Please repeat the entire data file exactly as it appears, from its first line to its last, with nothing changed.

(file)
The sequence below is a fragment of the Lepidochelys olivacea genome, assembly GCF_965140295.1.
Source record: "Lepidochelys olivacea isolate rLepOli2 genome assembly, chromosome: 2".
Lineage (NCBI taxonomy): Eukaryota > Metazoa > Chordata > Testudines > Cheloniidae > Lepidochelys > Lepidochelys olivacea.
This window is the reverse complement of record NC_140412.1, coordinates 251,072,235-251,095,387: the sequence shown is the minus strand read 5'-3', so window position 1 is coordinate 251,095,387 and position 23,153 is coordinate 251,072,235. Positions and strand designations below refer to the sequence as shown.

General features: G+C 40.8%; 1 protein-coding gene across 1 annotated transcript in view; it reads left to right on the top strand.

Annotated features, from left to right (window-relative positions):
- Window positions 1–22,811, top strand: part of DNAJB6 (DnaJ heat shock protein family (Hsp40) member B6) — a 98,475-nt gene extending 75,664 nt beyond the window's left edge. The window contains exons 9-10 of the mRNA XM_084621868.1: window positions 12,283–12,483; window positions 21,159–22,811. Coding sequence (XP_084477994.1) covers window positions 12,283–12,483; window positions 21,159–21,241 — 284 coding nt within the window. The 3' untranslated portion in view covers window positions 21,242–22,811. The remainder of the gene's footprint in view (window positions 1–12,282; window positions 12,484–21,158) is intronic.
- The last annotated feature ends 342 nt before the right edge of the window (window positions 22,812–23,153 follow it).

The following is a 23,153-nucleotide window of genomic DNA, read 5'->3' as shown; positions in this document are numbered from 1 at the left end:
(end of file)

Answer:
The sequence below is a fragment of the Lepidochelys olivacea genome, assembly GCF_965140295.1.
Source record: "Lepidochelys olivacea isolate rLepOli2 genome assembly, chromosome: 2".
Lineage (NCBI taxonomy): Eukaryota > Metazoa > Chordata > Testudines > Cheloniidae > Lepidochelys > Lepidochelys olivacea.
This window is the reverse complement of record NC_140412.1, coordinates 251,072,235-251,095,387: the sequence shown is the minus strand read 5'-3', so window position 1 is coordinate 251,095,387 and position 23,153 is coordinate 251,072,235. Positions and strand designations below refer to the sequence as shown.

General features: G+C 40.8%; 1 protein-coding gene across 1 annotated transcript in view; it reads left to right on the top strand.

Annotated features, from left to right (window-relative positions):
- Window positions 1–22,811, top strand: part of DNAJB6 (DnaJ heat shock protein family (Hsp40) member B6) — a 98,475-nt gene extending 75,664 nt beyond the window's left edge. The window contains exons 9-10 of the mRNA XM_084621868.1: window positions 12,283–12,483; window positions 21,159–22,811. Coding sequence (XP_084477994.1) covers window positions 12,283–12,483; window positions 21,159–21,241 — 284 coding nt within the window. The 3' untranslated portion in view covers window positions 21,242–22,811. The remainder of the gene's footprint in view (window positions 1–12,282; window positions 12,484–21,158) is intronic.
- The last annotated feature ends 342 nt before the right edge of the window (window positions 22,812–23,153 follow it).

The following is a 23,153-nucleotide window of genomic DNA, read 5'->3' as shown; positions in this document are numbered from 1 at the left end: